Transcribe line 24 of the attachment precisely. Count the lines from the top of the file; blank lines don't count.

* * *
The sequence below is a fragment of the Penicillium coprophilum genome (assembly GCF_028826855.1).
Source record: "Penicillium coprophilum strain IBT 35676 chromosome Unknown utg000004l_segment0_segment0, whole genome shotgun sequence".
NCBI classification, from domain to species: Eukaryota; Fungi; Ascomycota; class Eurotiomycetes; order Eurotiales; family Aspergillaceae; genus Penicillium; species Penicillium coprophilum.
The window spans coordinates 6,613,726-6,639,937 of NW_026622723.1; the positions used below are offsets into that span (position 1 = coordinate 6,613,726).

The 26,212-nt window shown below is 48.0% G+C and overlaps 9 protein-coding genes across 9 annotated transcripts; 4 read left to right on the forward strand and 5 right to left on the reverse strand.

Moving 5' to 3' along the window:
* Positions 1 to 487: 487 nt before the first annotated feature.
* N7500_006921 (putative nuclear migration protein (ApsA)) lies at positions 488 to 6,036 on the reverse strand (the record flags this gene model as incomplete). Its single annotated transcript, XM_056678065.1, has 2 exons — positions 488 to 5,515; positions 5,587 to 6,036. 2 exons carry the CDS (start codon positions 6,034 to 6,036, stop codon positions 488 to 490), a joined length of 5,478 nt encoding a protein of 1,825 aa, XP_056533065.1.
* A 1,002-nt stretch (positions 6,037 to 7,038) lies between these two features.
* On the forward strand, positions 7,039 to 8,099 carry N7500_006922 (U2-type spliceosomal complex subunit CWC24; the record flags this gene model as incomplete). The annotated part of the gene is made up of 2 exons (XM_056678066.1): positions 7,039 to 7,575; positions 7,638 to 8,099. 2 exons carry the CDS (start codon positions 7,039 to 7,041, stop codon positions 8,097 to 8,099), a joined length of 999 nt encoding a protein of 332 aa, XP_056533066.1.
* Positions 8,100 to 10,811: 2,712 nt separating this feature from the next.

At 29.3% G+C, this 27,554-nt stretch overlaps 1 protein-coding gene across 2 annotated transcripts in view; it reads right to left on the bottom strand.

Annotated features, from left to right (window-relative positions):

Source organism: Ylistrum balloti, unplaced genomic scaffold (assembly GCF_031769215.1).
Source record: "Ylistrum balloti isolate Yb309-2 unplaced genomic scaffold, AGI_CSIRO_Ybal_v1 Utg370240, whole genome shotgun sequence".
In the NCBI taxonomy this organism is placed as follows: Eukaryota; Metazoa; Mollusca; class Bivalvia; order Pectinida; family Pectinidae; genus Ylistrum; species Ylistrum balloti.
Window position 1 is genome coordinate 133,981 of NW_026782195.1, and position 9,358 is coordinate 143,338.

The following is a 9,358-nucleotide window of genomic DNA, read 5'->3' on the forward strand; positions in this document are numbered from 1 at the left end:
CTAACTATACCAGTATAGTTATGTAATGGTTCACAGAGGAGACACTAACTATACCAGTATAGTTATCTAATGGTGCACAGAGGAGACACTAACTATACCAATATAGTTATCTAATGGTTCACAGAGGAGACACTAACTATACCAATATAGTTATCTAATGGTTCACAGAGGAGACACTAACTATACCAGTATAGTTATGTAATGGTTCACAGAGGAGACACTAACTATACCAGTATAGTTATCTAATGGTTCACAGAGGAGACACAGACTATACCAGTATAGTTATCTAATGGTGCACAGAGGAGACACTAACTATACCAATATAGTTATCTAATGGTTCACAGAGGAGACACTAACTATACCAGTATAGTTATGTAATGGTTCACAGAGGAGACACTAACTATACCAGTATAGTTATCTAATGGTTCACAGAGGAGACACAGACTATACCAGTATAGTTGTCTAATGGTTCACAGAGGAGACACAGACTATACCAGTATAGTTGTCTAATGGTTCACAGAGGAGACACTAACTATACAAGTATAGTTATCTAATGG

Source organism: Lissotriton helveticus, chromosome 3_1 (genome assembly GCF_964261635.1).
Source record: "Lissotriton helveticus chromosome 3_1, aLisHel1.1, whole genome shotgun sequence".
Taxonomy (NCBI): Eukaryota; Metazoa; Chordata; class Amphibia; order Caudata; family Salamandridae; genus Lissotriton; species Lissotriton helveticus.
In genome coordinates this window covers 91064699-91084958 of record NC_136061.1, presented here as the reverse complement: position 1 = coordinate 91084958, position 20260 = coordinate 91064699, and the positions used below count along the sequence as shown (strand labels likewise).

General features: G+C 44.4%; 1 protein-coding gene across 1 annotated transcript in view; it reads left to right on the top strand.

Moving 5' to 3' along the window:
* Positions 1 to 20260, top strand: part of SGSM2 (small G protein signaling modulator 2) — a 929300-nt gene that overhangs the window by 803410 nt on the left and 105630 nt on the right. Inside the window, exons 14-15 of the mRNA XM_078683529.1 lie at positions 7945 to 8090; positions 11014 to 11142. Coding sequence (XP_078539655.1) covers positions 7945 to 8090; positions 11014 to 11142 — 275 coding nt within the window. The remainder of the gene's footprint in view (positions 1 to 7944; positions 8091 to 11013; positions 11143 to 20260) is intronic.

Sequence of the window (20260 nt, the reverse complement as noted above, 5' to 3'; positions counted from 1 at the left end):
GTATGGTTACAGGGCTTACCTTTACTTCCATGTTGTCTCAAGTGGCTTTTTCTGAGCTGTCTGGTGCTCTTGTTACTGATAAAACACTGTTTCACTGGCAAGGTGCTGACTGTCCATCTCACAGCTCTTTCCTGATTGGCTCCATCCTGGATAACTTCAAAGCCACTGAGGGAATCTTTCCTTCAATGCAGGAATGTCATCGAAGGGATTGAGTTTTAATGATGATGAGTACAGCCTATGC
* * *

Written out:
General features: G+C 44.4%; 1 protein-coding gene across 1 annotated transcript in view; it reads left to right on the top strand.